The benefits (and drawbacks) of a 6 hour working week

Making working hours more flexible

Last year the town of Gothenburg in Sweden garnered a lot of attention in the world of HR and Recruitment.  The town was home to a trial scheme where instead of a standard 8 hour day, workers only worked 6 hour shifts, but for the same salary. One year on, what happened?

Well, one big success was for the staff. During the scheme, health problem and sick days were down, and employees reported feeling less stressed and they were more productive in the hours that they did work compared to staff at another site owned by the same company.

For the business however, things weren’t so good.  The trial was done at a care home that needed staffing at all times: that meant that new staff needed to be employed and trained to cover the shifts that were left vacant under the new scheme. And that meant significant cost to the employer.  It may have created jobs for the local economy, but it also added costs beyond just the salaries – advertising for the roles, and training for those new starters. Because of those additional costs, the company has viewed the whole scheme as a failure and is reverting back to the old 8 hour shifts.  Some more in-depth results were published in the New York Times.

But, even though the scheme wasn’t right for this business, could it be better for others? Some of the costs to the business that were incurred are related to the nature of the business – a care home for example, needs to be staffed 24-7. For other businesses however, could working fewer hours actually mean more work gets done? Pareto’s Law suggests that 80% of the work on a project will get done in just 20% of the time allotted for it – the rest of that time is generally put down to fine-tuning or endless planning and discussion meetings.  And I’m sure we’re all familiar with the feeling of getting so much more work done knowing that a deadline is fast approaching.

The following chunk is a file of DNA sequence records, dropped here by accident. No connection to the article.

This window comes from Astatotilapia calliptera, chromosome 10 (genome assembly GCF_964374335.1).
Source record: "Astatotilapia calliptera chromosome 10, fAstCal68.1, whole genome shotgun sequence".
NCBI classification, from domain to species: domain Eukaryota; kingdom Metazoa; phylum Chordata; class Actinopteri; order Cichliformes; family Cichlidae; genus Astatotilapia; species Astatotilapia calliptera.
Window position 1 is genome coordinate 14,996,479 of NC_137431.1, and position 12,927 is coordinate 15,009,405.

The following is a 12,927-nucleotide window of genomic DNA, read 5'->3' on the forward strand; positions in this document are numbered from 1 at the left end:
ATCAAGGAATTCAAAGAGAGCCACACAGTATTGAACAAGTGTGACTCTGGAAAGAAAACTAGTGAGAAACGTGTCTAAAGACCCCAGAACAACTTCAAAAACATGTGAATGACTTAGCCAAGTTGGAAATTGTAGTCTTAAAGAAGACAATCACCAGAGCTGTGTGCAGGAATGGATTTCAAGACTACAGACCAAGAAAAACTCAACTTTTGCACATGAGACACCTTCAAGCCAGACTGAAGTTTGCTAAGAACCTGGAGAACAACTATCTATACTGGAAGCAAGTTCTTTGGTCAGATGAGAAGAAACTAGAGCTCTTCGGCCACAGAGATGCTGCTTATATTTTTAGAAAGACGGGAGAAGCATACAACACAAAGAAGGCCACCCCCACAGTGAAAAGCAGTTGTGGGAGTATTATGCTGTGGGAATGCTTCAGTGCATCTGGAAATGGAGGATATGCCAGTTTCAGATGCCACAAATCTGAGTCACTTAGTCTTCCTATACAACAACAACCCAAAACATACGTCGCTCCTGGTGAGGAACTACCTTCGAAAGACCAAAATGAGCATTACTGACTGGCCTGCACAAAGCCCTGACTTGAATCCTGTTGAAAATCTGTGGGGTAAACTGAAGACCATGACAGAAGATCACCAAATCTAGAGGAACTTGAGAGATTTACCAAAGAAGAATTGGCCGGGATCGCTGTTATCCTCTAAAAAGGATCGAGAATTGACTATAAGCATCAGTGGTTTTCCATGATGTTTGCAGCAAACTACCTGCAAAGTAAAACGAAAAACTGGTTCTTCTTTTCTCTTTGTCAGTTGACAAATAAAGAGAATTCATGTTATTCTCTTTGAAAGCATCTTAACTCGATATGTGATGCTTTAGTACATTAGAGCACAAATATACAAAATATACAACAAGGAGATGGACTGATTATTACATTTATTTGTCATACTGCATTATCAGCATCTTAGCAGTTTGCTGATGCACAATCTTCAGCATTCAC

The majority of businesses don’t need staffing at all hours of the day. With more and more people taking sick leave and reporting feeling stressed at work, could spending less time in the office be the answer?

Do you think you could get your work done in a 9-3 day, instead of the usual 9-5? How much time do you think you waste each day doing unnecessary things around the office or getting distracted? Maybe you already work those hours and think you manage to do just as much as your full-time colleagues.

Let us know what you think on social media. Would you still expect to be paid the same to work fewer hours, or would you rather stay the extra hours and keep away from the house?